Archive

Nixon

Rob’s talk starts around 6:55 if like me you can do without the pipedreamer intro

See also: Slow Violence and The Environmentalism of the Poor

Transformation Without Apocalypse: How to Live Well on an Altered Planet:

Whether you are inspired by alternative visions of the future, or haunted by scenarios of climate chaos, or simply motivated to live with compassion and awareness, we need your help in imagining and creating a saner future. This symposium brought together a diverse, energetic, engaged community to celebrate and create tangible visions of new/old ways to prosper without exhausting the planet.

Rob Nixon is the Rachel Carson Professor of English at the University of Wisconsin-Madison, where he teaches environmental studies, postcolonial studies, creative nonfiction, African literature, world literature, and twentieth century British literature. He is the author of Homelands, Harlem and Hollywood: South African Culture and the World Beyond; Dreambirds: the Natural History of a Fantasy; and Slow Violence and the Environmentalism of the Poor. http://www.english.wisc.edu/rdnixon/

 

Rob Nixon is currently the Rachel Carson Professor of English at the University of Wisconsin-Madison and is the author of London Calling: V. S. Naipaul, Postcolonial Mandarin; Homelands, Harlem and Hollywood: South African Culture and the World Beyond; Dreambirds: the Natural History of a Fantasy; and Slow Violence and the Environmentalism of the Poor (2011).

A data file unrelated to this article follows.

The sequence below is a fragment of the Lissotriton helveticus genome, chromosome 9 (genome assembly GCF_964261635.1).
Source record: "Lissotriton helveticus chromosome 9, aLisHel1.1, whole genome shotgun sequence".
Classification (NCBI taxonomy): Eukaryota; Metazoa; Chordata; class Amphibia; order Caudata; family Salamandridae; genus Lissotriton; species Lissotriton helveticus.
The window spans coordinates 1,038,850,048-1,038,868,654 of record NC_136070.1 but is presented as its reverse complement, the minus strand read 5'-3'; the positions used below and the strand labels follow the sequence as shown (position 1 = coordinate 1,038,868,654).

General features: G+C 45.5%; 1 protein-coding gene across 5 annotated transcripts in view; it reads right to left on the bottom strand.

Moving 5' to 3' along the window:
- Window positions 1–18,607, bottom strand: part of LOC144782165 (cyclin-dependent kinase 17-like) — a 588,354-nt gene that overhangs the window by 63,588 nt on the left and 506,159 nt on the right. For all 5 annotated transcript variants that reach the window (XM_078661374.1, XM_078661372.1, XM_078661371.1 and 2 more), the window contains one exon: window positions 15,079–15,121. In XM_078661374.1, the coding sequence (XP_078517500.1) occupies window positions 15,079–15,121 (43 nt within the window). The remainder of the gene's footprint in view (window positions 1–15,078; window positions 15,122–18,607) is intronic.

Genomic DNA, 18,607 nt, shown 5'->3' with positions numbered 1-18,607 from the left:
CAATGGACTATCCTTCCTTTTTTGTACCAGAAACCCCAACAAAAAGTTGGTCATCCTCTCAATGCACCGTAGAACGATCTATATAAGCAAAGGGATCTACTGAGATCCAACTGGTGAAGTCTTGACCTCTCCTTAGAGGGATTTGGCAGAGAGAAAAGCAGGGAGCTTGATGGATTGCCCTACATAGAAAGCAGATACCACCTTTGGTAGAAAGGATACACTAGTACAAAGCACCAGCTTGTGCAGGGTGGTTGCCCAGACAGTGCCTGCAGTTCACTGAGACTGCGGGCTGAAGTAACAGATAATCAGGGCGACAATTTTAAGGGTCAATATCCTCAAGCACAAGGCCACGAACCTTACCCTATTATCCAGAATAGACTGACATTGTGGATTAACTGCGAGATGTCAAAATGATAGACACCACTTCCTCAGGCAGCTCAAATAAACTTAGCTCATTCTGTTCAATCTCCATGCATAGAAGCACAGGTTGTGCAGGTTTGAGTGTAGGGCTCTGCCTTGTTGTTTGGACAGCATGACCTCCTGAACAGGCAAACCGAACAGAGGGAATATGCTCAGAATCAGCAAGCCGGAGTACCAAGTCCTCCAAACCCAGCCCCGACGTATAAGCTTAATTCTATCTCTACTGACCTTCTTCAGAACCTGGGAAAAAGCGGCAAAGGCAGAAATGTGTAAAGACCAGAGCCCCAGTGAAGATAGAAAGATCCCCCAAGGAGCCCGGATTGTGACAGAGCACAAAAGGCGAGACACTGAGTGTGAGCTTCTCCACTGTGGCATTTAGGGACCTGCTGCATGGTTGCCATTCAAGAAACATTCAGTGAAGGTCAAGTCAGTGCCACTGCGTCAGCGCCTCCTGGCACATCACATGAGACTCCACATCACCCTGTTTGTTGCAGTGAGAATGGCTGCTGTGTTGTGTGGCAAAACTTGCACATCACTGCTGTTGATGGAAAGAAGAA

Professor Nixon teaches environmental studies, postcolonial studies, creative nonfiction, African literature, world literature, and twentieth century British literature. He is a former chair of the Border and Transcultural Studies Research Circle and is affiliated with the Nelson Institute for Environmental Studies, the Center for Culture, History, and the Environment (CHE), the African Studies program, and the Creative Writing Program.

Professor Nixon has been the recipient of a Guggenheim Fellowship, a Fulbright-Hays Fellowship, a MacArthur Foundation Peace and Security Fellowship, and a National Endowment for Humanities Fellowship. He is currently a Senior Fellow at the University of Wisconsin-Madison Institute for Research in the Humanities.